Grouped healthy dataset model applied to stroke data

Classification accuracies of each stroke dataset when the BCI is trained on all of the healthy EEG datasets grouped together is presented in Table 6.
Table 6

Grouped healthy classification accuracy%

Test dataset

Accuracy

S1E

87.5

S1L

62.5

S2E

52.5

S2L

55.0

S3E

75.0

S3L

87.5

S4E

65.0

S4L

65.0

S5E

82.5

S5L

90.0

All average

72.3±14.1

Early average

72.5±14.0

Late average

72.0±15.8

Wilcoxon Signed Rank tests were used to test for statistical significance in the change in classification accuracy when using grouped healthy datasets to train the BCI as compared to the average results when using individual healthy datasets to train BCIs. We found no significant change (p>0.05) in classification accuracy for datasets S1E, S1L, S2L, S3E and S4E. We found significant increases (p<0.05) in classification accuracy for datasets S3L, S4L, S5E and S5L and a significant decrease (p<0.05) for dataset S2E.

Leave-one-out cross-validation of healthy datasets

Classification accuracies of each healthy dataset when the BCI is trained on all other healthy datasets grouped together is presented in Table 7.
Table 7

Leave-one-out cross-validation of healthy data classification accuracy%

Test dataset

Accuracy

H1

100.0

H2

90.0

H3

95.0

H4

80.0

H5

87.5

H6

97.5

H7

92.5

H8

95.0

H9

95.0

H10

85.0

Average

91.8±6.1

Wilcoxon Rank Sum tests were used to evaluate statistical differences between these classification results for the Healthy, All Stroke, Early Stroke and Late Stroke groups when grouped healthy datasets were use to train the BCI. There was a significant difference found between Healthy (Median = 94) and All Stroke (Median = 70) (Z=3.04,p<0.05,r=0.68), between Healthy (Median = 94) and Early Stroke (Median = 75) (p<0.05) and between Healthy results (Median = 94) and Late Stroke results (Median = 65) (p<0.05). There was no significant difference found between Early Stroke results (Median = 75) and Late Stroke results (Median = 65) (p<0.05). The Z and r statistics were not calculated when very few data points were available. These between-group significant difference results are the same as those obtained when using individual BCIs trained on healthy datasets.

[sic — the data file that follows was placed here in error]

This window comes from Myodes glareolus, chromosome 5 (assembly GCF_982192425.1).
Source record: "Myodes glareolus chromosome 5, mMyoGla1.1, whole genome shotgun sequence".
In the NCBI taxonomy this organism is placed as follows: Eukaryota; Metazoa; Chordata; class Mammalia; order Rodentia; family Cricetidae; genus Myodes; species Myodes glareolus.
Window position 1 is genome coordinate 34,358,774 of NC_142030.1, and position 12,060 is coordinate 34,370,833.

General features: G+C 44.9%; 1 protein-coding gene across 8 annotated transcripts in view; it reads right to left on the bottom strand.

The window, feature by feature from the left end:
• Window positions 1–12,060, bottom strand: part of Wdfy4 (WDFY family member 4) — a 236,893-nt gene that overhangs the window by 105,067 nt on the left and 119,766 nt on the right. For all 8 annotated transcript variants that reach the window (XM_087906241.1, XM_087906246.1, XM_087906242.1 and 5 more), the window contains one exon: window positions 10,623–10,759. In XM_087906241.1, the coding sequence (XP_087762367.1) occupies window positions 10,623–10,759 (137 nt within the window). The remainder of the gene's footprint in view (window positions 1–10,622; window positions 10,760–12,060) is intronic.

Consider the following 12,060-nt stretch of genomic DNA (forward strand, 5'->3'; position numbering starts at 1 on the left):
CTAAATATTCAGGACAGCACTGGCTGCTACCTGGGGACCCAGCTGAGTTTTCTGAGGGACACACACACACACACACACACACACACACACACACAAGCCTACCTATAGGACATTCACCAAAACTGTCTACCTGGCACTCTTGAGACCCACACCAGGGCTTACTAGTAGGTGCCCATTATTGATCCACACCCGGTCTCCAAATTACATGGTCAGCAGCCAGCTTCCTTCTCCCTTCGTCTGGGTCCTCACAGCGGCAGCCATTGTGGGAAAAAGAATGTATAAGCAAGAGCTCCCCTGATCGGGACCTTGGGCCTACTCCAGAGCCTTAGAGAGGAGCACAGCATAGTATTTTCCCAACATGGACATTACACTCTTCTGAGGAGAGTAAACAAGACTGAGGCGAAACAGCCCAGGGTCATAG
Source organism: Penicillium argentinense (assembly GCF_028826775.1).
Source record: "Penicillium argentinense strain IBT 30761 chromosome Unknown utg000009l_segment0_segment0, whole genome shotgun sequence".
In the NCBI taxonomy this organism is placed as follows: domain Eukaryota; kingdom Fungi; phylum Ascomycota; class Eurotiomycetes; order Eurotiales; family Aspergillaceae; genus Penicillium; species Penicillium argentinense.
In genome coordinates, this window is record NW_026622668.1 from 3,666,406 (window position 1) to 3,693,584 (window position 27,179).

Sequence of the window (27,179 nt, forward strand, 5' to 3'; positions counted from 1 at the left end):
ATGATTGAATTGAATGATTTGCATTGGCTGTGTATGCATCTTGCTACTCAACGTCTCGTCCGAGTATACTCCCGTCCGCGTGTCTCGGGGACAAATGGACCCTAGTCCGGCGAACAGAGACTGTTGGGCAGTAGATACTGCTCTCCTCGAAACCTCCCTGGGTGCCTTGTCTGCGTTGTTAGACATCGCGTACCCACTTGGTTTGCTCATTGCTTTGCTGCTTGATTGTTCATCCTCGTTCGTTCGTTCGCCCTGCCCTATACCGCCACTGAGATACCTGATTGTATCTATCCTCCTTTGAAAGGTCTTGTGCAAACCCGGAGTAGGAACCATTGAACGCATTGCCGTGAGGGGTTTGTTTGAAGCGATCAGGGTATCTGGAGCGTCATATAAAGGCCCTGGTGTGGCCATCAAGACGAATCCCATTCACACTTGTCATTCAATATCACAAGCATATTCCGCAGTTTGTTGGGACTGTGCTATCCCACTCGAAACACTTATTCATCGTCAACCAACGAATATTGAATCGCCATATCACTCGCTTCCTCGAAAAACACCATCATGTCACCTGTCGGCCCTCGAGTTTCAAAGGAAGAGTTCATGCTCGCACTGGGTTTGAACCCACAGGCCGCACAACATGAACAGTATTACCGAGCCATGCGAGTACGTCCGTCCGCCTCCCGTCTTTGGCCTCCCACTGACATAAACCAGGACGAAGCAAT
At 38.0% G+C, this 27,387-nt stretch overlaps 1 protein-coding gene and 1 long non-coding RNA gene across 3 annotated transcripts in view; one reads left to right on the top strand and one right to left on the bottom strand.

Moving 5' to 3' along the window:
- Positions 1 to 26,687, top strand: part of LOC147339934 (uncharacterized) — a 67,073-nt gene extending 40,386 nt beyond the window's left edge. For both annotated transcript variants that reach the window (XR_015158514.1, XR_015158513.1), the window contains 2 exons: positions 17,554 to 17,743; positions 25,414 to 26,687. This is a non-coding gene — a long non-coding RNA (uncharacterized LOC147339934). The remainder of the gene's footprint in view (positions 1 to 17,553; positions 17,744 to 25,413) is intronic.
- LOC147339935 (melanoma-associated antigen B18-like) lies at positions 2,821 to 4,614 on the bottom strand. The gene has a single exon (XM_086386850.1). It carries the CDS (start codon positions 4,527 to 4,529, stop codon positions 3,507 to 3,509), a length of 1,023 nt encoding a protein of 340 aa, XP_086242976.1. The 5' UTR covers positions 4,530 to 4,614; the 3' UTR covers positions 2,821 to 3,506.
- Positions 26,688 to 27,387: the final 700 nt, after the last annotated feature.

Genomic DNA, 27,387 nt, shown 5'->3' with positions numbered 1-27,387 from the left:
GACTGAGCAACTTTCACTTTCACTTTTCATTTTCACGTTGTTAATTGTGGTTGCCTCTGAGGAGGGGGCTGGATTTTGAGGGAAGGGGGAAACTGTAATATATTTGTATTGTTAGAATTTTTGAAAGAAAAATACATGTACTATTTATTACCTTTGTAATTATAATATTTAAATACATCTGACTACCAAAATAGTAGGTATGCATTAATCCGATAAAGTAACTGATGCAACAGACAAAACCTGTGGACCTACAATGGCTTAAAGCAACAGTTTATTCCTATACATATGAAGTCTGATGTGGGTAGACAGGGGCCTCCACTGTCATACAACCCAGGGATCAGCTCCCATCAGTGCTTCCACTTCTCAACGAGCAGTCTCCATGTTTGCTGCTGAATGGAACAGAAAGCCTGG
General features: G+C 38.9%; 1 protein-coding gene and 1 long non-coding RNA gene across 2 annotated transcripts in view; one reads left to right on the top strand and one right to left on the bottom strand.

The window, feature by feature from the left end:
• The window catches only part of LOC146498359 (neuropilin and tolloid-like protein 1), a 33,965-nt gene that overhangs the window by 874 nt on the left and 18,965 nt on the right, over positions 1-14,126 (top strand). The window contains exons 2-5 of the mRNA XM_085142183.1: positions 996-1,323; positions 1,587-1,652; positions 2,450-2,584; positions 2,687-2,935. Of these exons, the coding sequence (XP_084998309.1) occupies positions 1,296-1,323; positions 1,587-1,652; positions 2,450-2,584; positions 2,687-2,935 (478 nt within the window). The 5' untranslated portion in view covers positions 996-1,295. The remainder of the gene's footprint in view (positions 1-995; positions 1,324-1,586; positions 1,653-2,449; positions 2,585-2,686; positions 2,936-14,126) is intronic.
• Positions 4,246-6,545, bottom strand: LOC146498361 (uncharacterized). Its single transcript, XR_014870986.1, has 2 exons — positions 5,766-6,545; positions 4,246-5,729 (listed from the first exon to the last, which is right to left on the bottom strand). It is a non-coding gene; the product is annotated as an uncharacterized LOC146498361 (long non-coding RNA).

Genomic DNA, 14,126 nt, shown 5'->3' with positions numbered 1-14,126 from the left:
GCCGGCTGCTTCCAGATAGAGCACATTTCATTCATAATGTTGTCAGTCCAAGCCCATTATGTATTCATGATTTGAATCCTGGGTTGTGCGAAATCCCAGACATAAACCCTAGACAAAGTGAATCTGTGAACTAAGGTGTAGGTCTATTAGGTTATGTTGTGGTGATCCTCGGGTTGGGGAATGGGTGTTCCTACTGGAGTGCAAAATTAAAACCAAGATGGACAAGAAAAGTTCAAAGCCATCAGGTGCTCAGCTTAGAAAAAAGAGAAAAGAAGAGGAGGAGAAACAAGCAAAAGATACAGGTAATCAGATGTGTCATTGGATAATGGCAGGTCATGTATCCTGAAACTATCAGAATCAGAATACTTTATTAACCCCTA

Early Stroke datasets used to classify corresponding Late Stroke datasets

Classification results of Late Stroke datasets when training with the corresponding Early Stroke dataset are shown in Table 8. Classification accuracy of the five Late Stroke datasets ranged from 62.5% to 95% with a median of 75.0%. We can compare these classification accuracy results to those obtained when training the BCI on individual healthy datasets and those obtained when training on grouped healthy datasets.
Table 8

Longitudinal classification accuracy%

Training dataset

Test dataset

Accuracy

S1E

S1L

82.5

S2E

S2L

72.5

S3E

S3L

95.0

S4E

S4L

62.5

S5E

S5L

75.0

 

  Average

77.5±12.1

Wilcoxon Signed Rank tests were used to compare these longitudinal classification results to those obtained when using BCIs trained on individual Healthy datasets. A significant (p<0.05) increase was seen for S1L, S2L and S3L. There was no significant change (p<0.05) found for S4L and S5L.

Comparing the longitudinal classification accuracies to those obtained when training the BCI on grouped healthy datasets, we see that S1L improved from 62.5% to 82.5%, S2L improved from 55% to 72.5%, S3L improved from 87.5% to 95%, S4L reduced from 65% to 62.5% and S5L reduced from 90% to 75%.

A table of collated classification results of each BCI training method for each stroke dataset is presented in Table 9.
Table 9

Comparison of BCI training methods for stroke classification

Dataset

Individual healthy

Grouped healthy

Early stroke

 

Avg

StDev

  

S1E

77.8

14.9

87.5

 

S1L

69.8

11.9

62.5

82.5

S2E

65.5

11.5

52.5

 

S2L

54.5

6.2

55.0

72.5

S3E

74.4

9.5

75.0

 

S3L

76.8

13.1

87.5

95.0

S4E

61.3

9.5

65.0

 

S4L

55.8

9.4

65.0

62.5

S5E

72.0

12.5

82.5

 

S5L

71.0

15.4

90.0

75.0

All average

67.9±8.3

 

72.3±14.1

 

Early average

70.2±6.7

 

72.5±14.0